Man pleads guilty to animal cruelty in death of Edmonton police dog Quanto

A man who has pleaded guilty to animal cruelty in the death of an Edmonton police dog is to learn his fate on Friday.

EDMONTON — A man who has pleaded guilty to animal cruelty in the death of an Edmonton police dog is to learn his fate on Friday.

Paul Joseph Vukmanich was fleeing from police last October when he repeatedly stabbed the dog named Quanto.

Officers had set the German shepherd loose after Vukmanich crashed a car with stolen plates and ran away on foot.

Vukmanich, who said he was high on drugs at the time, pleaded guilty to a total of six charges, which included animal cruelty and flight from police.

Officers complained after Quanto died that the strongest criminal charge that could be laid was cruelty to an animal.

The federal government said in its fall throne speech that it plans to bring forward “Quanto’s Law” to protect police animals, but didn’t specify what that might entail.

A private member’s bill to amend the Criminal Code to include such a law is also before the House of Commons.

Ontario Conservative MP Costas Menegakis has said his bill was inspired by the hit-and-run death of a Toronto police horse in 2006.

It states that anyone “who knowingly or recklessly poisons, injures or kills a law enforcement animal,” including a horse or a dog, could be subject to a five-year maximum sentence.

It’s the same sentence carried by an animal cruelty charge, but Menegakis said having a separate law for police animals would be a symbolic change.

Alberta’s justice minister has said he supports the bill and that the province is also considering changing its Service Dog Act.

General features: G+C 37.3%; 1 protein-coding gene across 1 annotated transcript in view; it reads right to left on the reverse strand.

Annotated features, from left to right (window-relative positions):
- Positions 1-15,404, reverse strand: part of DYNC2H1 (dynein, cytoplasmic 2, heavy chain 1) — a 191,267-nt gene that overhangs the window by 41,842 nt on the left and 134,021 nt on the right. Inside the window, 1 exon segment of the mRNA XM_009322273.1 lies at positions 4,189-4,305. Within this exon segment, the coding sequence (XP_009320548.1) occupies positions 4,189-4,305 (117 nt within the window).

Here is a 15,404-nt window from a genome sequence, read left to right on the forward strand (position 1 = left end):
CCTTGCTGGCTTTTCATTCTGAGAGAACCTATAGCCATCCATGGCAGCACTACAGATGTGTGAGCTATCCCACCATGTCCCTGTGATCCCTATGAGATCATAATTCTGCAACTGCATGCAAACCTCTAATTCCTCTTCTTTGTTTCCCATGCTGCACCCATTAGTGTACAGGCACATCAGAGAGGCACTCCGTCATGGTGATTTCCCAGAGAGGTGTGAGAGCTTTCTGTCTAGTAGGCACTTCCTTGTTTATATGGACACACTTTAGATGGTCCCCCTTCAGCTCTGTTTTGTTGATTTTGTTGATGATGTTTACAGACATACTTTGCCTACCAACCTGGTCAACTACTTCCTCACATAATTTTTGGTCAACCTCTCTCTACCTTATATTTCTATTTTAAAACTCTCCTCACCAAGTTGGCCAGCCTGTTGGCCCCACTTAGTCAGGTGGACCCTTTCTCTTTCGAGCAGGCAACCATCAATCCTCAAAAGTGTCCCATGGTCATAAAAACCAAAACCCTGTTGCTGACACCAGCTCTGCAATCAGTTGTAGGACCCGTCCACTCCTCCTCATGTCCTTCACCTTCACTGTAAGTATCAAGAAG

Quanto is the fifth Edmonton police dog to die in the line of duty. The last police dog, named Caesar, was killed in 1998.

In 2006, Edmonton police shot a fleeing suspect four times when he started stabbing a police dog. The animal, named Wizzard, survived.

Kirk Steele also survived being shot by police but doctors had to remove one of his kidneys and an adrenal gland. A judge scolded police for using excessive force but a disciplinary hearing later dismissed a charge of unnecessary use of force against the dog’s handler.

Just Posted

Unemployment rate and EI beneficiaries down in Central Alberta

The unemployment rate for Red Deer region and the number of people… Continue reading

Insurers say Canadian weather getting hotter, wetter and weirder

Average number of days with heavy rain or snow across Canada has been outside norm since spring 2013

Women’s marches underway in Canadian cities, a year after Trump inauguration

Women are gathering in dozens of communities across the country today to… Continue reading

Red Deer councillor balks at city getting stuck with more funding responsibilities

Volunteer Central seeks municipal funding after being cut off by government

WATCH news on the go: Replay Red Deer Jan. 21

Watch news highlights from Red Deer and Central Alberta

Two Canadians, two Americans abducted in Nigeria are freed

Kidnapping for ransom is common in Nigeria, especially on the Kaduna to Abuja highway

WATCH news on the go: Replay Red Deer Jan. 21

Watch news highlights from Red Deer and Central Alberta

Liberals quietly tap experts to write new paternity leave rules

Ideas include creating an entirely new leave benefit similar to one that exists in Quebec

Insurers say Canadian weather getting hotter, wetter and weirder

Average number of days with heavy rain or snow across Canada has been outside norm since spring 2013

Are you ready for some wrestling? WWE’s ‘Raw’ marks 25 years

WWE flagship show is set to mark its 25th anniversary on Monday

VIDEO: Thousands join women’s march events across B.C.

Today marks one year since the first Women’s March on Washington

In photos: Get ready for Western Canadian Championships

Haywood NorAm Western Canadian Championships and Peavey Mart Alberta Cup 5/6 start… Continue reading

WATCH: Red Deer city council debates cost-savings versus quality of life

Majority of councillors decide certain services are worth preserving

Most Read


Five-day delivery plus unlimited digital access for $185 for 260 issues (must live in delivery area to qualify) Unlimited Digital Access 99 cents for the first four weeks and then only $15 per month Five-day delivery plus unlimited digital access for $15 a month